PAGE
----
Biographical Database of Black Woman Suffragists

Biographical Sketch of Willa Henry, 1872-1936


By, Eleanor Raab, Mia Shenk, Kailey Wachhorst, Gina Cassar, Cami Steppe and Sophie Amid-Hozour, students, and Pat Roberts and Serene Williams, teachers at Sacred Heart Preparatory, Atherton, California

President, California Civic League

Willa Henry was an African American women’s rights activist engaged in a wide variety of political causes. She was born in Missouri in 1872. It was noted in the 1920 census that she was married to Frank B. Henry.

Willa Henry’s activism goes back to the very early 20th century. In 1900, she joined the Fannie Jackson Coppin Club that was organized the previous year by local East Bay women in northern California. As one of the earliest members of the first cultural and social club for African American women in California, Willa Henry significantly contributed to the promotion of women’s rights, particularly working to expand economic and political opportunities for women of color. The Fannie Jackson Coppin Club provided women of color with a platform to display their talents and support one another in a variety of ways. Henry served as the Parliamentarian of this organization in 1915 and worked with notable East Bay women’s rights activists such as Hettie B. Tilghman.

Henry advocated for women’s rights through a variety of organizations. In 1920 Willa Henry helped establish a YWCA club on Linden Street. This was a result of her involvement with the Alameda County League of Colored Women Voters. It was in this organization that she continued to work alongside Hettie B. Tilghman. Scholar Venise Wagner has noted that the Linden Street YWCA aimed to bridge the gap of communication between women of different racial backgrounds. This league was influential in providing women of color with a platform for vocational training, adult education, counseling and referral, recreation for young girls, and musical and cultural events. In addition, Henry served as president of the California Civic League for eight years, where she promoted women’s right to vote. Both of these organization provided Henry and all of their members with the ability to advocate for women’s rights and empower themselves through a variety of services. Henry and her fellow Civic League members worked to secure women’s right to vote based on the belief that it is the natural right of all people, including women, to have a voice in the issues of the nation and be able to exercise this right with intelligence and responsibility.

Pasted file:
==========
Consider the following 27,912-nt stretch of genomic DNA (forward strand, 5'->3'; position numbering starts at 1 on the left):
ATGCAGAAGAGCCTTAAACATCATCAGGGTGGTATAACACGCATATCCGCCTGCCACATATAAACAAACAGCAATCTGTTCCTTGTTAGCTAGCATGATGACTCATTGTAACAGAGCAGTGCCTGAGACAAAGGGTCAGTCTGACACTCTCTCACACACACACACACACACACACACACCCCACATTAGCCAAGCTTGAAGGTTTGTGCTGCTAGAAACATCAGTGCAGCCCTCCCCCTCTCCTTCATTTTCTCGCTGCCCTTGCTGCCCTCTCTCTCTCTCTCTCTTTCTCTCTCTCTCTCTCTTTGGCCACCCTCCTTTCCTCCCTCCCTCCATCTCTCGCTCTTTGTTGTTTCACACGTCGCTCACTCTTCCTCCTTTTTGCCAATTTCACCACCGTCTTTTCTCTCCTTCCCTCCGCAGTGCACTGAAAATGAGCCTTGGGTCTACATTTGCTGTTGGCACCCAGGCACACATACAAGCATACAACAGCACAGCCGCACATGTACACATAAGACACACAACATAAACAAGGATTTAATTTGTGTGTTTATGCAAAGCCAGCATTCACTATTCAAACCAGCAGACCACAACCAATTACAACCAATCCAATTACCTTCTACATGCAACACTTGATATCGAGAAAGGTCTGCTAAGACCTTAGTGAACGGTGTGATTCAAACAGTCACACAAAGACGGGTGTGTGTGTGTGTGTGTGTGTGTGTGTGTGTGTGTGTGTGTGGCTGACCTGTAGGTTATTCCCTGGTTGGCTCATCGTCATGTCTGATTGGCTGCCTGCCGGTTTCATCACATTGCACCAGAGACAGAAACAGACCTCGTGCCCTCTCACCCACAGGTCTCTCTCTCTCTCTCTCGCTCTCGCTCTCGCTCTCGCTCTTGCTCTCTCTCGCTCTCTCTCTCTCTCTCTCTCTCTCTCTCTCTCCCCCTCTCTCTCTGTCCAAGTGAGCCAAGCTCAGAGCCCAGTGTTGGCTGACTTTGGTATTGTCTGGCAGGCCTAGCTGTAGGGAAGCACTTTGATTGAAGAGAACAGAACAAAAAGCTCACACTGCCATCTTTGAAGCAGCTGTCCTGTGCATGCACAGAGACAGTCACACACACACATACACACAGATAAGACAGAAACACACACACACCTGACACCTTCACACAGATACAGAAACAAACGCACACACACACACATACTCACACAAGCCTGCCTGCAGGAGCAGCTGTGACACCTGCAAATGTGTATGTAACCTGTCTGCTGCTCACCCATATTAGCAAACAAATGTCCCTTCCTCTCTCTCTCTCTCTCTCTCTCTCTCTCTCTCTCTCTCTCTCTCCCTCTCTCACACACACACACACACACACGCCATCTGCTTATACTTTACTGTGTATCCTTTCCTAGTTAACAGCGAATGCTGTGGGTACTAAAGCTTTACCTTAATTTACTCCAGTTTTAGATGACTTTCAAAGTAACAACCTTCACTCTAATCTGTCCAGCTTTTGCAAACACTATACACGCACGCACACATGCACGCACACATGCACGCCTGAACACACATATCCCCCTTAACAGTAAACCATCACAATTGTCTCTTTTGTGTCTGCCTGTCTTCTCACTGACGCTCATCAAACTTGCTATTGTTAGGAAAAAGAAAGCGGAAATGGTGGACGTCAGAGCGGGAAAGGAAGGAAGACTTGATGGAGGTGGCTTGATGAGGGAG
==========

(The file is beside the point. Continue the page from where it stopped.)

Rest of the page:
In 1933 Willa served as a delegate at a meeting of the California State Federation of Colored Women’s Clubs that was held in Oakland. She died in 1936 in Alameda, California. After her death, she was honored for her contributions with a memorial at an event held by the California State Federation of Women’s Clubs on October 4, 1936.


1. Venise Wagner, "'Activities Among Negroes': Race Pride and a Call for Interracial Dialogue in California’s East Bay Region 1920-1931,” Journalism History 35:2 (Summer 2009), 82.

2. California, Death Index, 1905-1939

3. Delilah L. Beasley, “Activities Among the Negroes,” Oakland Tribune, October 29, 1933.

4. Oakland Sunshine, 13:11 (August 28, 1915), Ed. 1.

5. Lena M. Wysinger, “Activities Among Negroes,” Oakland Tribune, October 4, 1936.


Related Writings in Database

View works about


back to top